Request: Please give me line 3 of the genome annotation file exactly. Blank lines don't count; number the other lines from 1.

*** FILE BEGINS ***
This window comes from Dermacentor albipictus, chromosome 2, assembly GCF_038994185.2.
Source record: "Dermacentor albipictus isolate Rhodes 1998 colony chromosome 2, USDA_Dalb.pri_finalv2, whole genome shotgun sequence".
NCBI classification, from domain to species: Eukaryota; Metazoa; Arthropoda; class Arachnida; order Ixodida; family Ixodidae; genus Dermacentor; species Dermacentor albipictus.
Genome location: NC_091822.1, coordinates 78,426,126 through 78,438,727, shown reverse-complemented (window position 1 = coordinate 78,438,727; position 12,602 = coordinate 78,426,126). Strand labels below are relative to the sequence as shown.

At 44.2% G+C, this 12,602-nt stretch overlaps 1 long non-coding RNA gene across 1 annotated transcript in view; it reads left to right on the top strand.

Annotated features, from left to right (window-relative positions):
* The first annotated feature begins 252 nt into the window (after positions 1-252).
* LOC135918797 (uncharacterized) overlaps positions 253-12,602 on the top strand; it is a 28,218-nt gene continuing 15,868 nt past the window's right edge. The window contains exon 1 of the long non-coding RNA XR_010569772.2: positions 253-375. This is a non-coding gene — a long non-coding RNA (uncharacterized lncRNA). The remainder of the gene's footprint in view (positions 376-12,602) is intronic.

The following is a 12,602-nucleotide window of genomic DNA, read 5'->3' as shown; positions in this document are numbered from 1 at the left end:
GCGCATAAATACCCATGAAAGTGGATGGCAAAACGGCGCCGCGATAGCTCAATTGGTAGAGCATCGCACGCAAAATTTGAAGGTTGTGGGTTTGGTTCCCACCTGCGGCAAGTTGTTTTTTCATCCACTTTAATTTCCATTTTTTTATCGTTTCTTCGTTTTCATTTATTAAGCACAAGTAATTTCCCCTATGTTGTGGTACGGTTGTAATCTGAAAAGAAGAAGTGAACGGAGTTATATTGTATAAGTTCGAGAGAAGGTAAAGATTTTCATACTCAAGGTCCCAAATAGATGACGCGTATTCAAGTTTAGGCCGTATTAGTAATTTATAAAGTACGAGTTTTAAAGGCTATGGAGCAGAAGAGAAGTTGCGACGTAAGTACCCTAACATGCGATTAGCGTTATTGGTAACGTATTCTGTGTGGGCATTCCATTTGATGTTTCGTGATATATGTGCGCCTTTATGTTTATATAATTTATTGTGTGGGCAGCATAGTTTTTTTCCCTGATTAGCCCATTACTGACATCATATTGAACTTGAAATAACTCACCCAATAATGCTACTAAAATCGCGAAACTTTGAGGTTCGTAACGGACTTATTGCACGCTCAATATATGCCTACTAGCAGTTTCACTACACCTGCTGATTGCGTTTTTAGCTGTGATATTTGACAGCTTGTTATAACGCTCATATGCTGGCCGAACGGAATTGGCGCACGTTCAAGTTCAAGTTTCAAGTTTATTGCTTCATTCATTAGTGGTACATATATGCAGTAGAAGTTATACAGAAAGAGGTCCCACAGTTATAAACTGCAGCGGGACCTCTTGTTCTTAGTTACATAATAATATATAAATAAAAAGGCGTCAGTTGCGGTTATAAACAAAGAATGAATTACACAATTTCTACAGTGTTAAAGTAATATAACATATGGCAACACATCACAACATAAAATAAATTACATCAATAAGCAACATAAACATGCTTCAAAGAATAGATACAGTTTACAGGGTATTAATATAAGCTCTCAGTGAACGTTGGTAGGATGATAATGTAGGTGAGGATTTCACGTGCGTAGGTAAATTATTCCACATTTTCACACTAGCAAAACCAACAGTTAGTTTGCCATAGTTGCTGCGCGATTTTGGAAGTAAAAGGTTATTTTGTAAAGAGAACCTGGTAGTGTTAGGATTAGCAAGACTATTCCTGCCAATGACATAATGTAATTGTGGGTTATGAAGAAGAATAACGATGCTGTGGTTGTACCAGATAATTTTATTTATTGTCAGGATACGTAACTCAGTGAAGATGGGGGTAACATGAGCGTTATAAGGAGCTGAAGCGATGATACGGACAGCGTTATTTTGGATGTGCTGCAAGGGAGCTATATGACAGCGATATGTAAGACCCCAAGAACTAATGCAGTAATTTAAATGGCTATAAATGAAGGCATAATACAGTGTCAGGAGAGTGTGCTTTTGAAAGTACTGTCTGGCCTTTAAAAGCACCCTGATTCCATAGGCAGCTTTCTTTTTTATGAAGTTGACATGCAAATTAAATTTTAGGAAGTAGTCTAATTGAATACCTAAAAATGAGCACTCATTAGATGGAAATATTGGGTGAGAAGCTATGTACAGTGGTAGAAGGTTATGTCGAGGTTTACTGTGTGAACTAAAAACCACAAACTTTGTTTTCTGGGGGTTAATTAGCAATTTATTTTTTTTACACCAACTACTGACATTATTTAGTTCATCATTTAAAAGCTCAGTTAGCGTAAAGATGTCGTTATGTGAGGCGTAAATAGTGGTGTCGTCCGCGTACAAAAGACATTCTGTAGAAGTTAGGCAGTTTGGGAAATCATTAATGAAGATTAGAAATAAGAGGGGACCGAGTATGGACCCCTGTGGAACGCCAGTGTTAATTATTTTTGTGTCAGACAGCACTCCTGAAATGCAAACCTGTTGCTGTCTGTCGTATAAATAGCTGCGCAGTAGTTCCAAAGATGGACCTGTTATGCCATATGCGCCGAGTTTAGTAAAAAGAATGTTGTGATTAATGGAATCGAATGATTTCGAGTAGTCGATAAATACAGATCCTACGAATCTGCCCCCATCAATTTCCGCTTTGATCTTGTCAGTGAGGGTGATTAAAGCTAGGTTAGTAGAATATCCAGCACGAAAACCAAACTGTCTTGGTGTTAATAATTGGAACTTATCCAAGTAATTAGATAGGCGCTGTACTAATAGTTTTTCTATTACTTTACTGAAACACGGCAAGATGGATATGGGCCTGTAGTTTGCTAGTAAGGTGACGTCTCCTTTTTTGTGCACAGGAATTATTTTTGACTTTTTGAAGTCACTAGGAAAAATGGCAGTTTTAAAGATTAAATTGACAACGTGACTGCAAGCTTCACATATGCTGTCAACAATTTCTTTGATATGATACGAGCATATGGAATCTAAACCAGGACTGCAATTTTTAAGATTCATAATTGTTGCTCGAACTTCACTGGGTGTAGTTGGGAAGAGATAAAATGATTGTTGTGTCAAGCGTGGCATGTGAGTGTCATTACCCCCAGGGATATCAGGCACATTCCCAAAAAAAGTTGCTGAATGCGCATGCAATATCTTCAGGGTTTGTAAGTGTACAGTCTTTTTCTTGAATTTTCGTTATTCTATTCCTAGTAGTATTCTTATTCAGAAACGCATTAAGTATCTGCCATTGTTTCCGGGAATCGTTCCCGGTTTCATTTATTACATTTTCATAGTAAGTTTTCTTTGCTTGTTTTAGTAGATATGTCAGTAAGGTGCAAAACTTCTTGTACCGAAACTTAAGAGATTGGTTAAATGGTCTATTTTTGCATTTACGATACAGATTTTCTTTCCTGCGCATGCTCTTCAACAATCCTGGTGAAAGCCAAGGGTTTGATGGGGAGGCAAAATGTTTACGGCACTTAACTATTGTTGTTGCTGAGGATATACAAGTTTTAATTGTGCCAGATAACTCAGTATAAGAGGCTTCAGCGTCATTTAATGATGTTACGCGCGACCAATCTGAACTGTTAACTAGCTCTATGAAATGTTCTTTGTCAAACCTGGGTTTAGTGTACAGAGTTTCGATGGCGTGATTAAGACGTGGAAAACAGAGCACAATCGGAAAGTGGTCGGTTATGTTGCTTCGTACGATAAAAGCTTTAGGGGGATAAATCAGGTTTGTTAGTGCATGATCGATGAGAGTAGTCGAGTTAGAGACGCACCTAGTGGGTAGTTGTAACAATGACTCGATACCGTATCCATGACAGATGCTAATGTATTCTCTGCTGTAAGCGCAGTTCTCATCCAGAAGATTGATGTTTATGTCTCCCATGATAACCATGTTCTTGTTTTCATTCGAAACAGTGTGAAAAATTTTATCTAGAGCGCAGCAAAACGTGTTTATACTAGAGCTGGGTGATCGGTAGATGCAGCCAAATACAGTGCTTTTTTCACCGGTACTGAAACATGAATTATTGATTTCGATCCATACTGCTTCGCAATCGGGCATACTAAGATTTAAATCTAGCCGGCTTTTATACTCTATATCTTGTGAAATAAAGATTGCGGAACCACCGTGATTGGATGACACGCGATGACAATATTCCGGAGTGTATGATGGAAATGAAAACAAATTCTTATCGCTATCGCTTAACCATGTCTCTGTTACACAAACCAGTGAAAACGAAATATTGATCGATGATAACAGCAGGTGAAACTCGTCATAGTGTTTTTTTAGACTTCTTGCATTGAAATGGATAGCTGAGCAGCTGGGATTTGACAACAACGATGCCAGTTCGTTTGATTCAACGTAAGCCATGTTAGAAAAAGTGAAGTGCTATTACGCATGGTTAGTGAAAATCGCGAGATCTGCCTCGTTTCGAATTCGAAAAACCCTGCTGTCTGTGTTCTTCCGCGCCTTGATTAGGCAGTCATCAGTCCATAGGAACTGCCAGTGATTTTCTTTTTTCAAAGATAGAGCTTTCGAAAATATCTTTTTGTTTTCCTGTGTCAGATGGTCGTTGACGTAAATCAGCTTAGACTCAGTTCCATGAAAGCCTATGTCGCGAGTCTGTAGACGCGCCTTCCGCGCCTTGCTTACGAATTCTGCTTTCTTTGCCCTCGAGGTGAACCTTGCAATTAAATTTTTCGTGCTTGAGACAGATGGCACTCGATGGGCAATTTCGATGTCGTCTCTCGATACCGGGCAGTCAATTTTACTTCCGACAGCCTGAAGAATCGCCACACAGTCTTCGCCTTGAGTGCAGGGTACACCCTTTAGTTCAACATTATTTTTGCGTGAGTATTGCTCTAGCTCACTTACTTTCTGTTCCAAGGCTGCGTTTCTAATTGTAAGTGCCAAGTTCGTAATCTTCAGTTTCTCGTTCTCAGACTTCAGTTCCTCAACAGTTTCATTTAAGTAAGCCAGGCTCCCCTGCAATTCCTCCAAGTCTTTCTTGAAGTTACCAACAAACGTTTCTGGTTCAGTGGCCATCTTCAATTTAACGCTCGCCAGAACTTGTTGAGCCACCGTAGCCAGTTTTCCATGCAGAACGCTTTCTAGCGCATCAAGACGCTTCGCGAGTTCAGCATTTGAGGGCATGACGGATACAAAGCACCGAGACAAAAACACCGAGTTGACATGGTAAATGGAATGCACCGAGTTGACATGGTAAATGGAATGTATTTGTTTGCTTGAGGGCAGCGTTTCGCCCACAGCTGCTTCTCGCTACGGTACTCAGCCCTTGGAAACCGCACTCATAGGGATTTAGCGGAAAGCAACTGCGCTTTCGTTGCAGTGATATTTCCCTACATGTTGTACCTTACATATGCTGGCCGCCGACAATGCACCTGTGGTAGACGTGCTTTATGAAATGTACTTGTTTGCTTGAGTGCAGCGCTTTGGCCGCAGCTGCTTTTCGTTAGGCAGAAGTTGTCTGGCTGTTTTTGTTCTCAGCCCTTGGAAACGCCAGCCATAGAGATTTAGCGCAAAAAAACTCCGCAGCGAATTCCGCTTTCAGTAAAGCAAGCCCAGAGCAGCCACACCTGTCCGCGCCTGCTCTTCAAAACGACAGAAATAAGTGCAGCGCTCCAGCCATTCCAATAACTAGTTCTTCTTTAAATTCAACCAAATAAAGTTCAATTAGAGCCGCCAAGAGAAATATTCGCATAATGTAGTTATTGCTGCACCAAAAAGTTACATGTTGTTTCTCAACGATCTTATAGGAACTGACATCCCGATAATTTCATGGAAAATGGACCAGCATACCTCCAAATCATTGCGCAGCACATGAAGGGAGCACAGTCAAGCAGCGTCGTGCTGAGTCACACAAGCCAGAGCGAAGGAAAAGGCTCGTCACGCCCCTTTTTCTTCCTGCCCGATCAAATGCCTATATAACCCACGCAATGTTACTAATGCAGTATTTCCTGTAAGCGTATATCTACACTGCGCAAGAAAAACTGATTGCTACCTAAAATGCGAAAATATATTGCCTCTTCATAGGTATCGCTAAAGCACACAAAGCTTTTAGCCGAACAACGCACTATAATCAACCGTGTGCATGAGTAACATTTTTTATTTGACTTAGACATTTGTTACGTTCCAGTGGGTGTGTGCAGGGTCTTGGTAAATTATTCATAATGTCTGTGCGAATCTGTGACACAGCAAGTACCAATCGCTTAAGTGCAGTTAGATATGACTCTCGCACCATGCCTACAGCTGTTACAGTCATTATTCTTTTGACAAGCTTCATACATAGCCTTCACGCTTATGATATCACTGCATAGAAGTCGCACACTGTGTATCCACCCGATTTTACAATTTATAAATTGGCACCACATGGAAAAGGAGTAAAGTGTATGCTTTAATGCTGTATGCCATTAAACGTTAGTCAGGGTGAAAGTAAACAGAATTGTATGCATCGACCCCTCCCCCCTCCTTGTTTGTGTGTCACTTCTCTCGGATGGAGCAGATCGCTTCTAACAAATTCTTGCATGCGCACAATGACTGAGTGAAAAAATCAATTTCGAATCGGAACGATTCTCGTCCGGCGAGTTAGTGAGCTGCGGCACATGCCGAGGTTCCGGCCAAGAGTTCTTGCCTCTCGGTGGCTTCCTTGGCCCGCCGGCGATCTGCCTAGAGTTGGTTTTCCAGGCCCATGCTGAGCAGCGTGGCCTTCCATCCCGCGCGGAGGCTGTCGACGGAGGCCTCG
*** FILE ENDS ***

NCBI classification, from domain to species: Eukaryota; Metazoa; Arthropoda; class Arachnida; order Ixodida; family Ixodidae; genus Dermacentor; species Dermacentor albipictus.